Dems Use Family Leave Case To Criticize Court's 'Activism'

By Robert B. Bluey | July 7, 2008 | 8:04 PM EDT

( - After the U.S. Supreme Court heard arguments Wednesday in a case testing the Family Medical Leave Act, two Senate Democrats immediately assailed the court's conservative justices for rewriting federal statutes.

Sens. Chuck Schumer (D-N.Y.) and Christopher Dodd (D-Conn.) will not know the outcome of the case for months, but they used the occasion to criticize past rulings that favor states' rights and also said they would carefully scrutinize President Bush's judicial nominees on such issues.

"Today's case shows that the debate over who should be a judge and what their views are affects everyday families throughout America," Schumer said. "If the Family Medical Leave Act is thrown out, millions of families will suffer when they have a loved one who is sick."

While the Supreme Court has been asked to decide if states are immune from lawsuits under the family leave law, known as FMLA, liberals have based their concern on similar cases involving the Americans with Disabilities Act and the Age Discrimination in Employment Act. In both of those cases, the court said states were immune from lawsuits by individuals.

Inside the court, Nevada's deputy attorney general argued that the FMLA, which was signed by President Clinton in 1993 after eight years of debate and two presidential vetoes, does not give the nation's 5 million state employees the right to sue their employer, in this case Nevada's welfare office.

But Dodd said afterward that Nevada's argument carries little weight since Congress explicitly said state employers enjoy the same benefits as individuals working in the private sector.

"Congress clearly wrote into this statute language that very specifically said that states and employees of the states would be covered," Dodd said. "If this court, by whatever margin, decides to strip the language from the statute, that is legislating in this building. That is an activism on the part of the Supreme Court that has been unseen for years and years."

Schumer added: "This is another progression in judicial activism. The gradual usurpation of this court's desire to take over what should be done across the street in Congress is getting more and more worrisome."

During oral arguments, Nevada Deputy Attorney General Paul G. Taggart said Congress does not have the authority to create broad statutes like the FMLA and then force state governments to comply. Taggart said states, not the federal government, already had adequate laws on the books addressing family leave.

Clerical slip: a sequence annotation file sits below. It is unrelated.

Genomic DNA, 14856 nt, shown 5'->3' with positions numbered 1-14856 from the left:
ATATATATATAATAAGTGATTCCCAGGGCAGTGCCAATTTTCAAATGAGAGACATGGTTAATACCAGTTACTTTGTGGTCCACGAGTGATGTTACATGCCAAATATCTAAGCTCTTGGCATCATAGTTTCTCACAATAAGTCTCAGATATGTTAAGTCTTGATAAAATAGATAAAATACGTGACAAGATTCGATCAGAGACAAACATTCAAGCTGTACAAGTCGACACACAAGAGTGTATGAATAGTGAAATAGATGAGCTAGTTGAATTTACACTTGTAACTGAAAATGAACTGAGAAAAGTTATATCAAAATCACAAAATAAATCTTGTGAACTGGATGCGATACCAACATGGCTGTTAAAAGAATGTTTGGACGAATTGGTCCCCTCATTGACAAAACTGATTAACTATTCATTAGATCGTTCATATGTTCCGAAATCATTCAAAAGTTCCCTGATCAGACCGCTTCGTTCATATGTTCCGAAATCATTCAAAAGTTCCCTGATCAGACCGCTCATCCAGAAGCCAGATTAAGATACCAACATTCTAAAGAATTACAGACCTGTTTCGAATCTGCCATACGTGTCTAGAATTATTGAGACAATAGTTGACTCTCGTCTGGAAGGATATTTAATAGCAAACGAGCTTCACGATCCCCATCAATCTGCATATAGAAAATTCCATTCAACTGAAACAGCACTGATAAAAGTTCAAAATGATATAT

Justice Stephen Breyer engaged in a number of contentious exchanges with Taggart about sex discrimination, saying several times he did not think Nevada or any other state had completely or adequately eliminated that form of discrimination in the workplace.

"Family care often falls on the shoulders of women," Breyer said, noting that the FMLA was needed for employers to treat women and men equally when it comes to granting leave.

Taggart, however, said the law was not meant to smooth out a problem with sex discrimination under the equal protection clause of the Constitution, but rather as an economic directive that falls under the commerce clause. If the court adopts such an argument, it would likely make states immune from lawsuits.

Cornelia Pillard, a Georgetown University law professor who argued on behalf of William Hibbs, whose 1997 firing prompted the lawsuit, said Congress clearly had discrimination in mind when the law was enacted.

"Employers assume women are more likely to leave their jobs to take care of their families," Pillard said. "This act erodes that very bias against women. It makes both men and women equally unattractive."

Justice Antonin Scalia said he remembered congressional debates about the FMLA, but he did not recall sex discrimination serving as motivation for its enactment.

Scalia also took exception to the 12 weeks of unpaid leave that employers must offer their employees, asking a Justice Department attorney why the government decided to "pluck 12 weeks of leave" as opposed to six weeks or 24 weeks.

Viet D. Dinh, an assistant attorney general who defended the law on behalf of the Justice Department, said Congress had the authority to set the time limit. Earlier, Pillard said all sorts of problems would have resulted if decisions about time off were left up to a supervisor's discretion.

Outside the court, Hibbs told reporters that his employer, the welfare division of Nevada's human resources department, treated him differently than other employees. Hibbs had used the full 12 weeks allowed under the federal law to take care of his wife, and then applied for additional time he thought was available from the state.

When his request was denied and he did not return to work, Hibbs was fired.

"I know of cases in my office where women were allowed off for a year and no sanctions ever came to them," he said. "I tried to take 12 weeks under the Family Medical Leave Act and I was basically retaliated against and fired for trying to take the leave."

Schumer warned that if the court sides with Nevada, employees at private businesses could soon find themselves in the same situation.

"I worry that while this is arguing about the states, that if this law is thrown out, there will be a huge push to get rid of the Family Medical Leave Act in terms of private employers," he said. "It may be a different argument before this court or it may be move legislatively."

While Nevada has the support of 13 states, another six states, led by New York Attorney General Eliot Spitzer, have argued in support of the law, even though they could face their own lawsuits.

The case is called Nevada Department of Human Resources v. Hibbs, and should be decided by June.

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